Monster stingrays: Field notes from a global wrangler

Tonight, couch potatoes with access to the National Geographic channel can watch a biologist pursue some of the biggest fish on Earth: giant stingrays. Since 2006, National Geo has been funding Zeb Hogan’s research on “megafish” — global treks to study freshwater behemoths that strain our vocabularies for appropriate superlatives. When the University of Nevada-Reno scientist was in Washington, recently, I sat down with him at the National Geo office (just down the street from ours) to learn what drives this scientist and what he hopes to learn.

MONSTER FISH Heigh-ho, Hogan! Imagine hooking one of these freshwater behemoths — which you could if you were angling in parts of Thailand. Z. Hogan, National Geographic/University of Nevada-Reno

We focused on those stingrays.

I thought these fish were marine denizens. After all, that’s where one infamously — and lethally — spiked Steve Irwin three years ago.

“Nine times out of 10, that’s where people are going to see these fish,” Hogan admits “— in the ocean.” But there are the occasional species of freshwater stingrays in Asia, Africa and North America. “And there are a couple dozen species of obligate freshwater stingrays in the Amazon,” he points out.

The ones Hogan has been following in Thailand for the past year or so — Himantura chaophraya — can be found in many places throughout Southeast Asia, including Indonesia, Malaysia and possibly northern Australia (although the Aussie variety, which may be another species, tends to be half the size of the Thai fish that Hogan’s been tagging).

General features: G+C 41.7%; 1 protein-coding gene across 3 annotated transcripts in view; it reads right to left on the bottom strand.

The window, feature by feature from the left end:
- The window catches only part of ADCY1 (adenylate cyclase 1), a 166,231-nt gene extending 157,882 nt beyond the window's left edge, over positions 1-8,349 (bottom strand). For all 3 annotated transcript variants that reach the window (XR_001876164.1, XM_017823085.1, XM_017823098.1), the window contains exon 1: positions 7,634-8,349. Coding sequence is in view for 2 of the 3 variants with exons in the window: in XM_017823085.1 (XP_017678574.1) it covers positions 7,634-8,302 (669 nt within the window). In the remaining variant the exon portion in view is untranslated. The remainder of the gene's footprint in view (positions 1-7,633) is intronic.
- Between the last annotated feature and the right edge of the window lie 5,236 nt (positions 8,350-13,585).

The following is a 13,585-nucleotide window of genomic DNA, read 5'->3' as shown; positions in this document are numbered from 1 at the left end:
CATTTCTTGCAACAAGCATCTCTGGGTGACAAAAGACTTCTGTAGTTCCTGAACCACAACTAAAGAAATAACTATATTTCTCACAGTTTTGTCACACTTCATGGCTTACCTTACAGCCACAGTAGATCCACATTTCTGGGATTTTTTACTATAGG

At least in Thailand, these stingrays are huge — with bodies up to 2 meters in diameter and tip-to-tail lengths that can span more than twice that (like the length of a car). In tonight’s telecast, anglers find a possibly record-size female (the girls are always the largest). This big mama was carrying at least three young, babies that would be born live and immediately able to live on their own. This mom was the largest ray Hogan’s team had measured and was suspected of far exceeding the 200 kilograms (~440 pounds) at which these fish often tip the scales. (By the way, Hogan warns that the purported record 771 pound giant stingray that anglers reported hauling in earlier this year was never officially weighed. Its mass was merely guesstimated at some 350 kg. And this fish tale was later bandied about the Internet as fact.)

The Thai giant stingrays are sandy brown with white bellies. Anglers tend to hunt them with several-pound baits consisting of fish that are dragged along river bottoms. Although well known to Asian fishers, H. chaophraya was unknown to science until 20 years ago — and remains little studied.

Hogan hopes to change that. He’s tagged more than 15 with devices that ping. Unfortunately, their signal has a range of only about the width of the rivers these rays inhabit, so the fish have proven hard to follow. By seeding broad expanses of the river with receivers, Hogan has been trying to chart how far they wander. To date, he says, “I’ve only ever been able to follow two fish. It’s not much, but we’ll take what we can get.” It’s not that the tags don’t work, he explains. It’s just that some tagged fish don’t hang out where they were caught — or, apparently, in the vicinity of the receivers.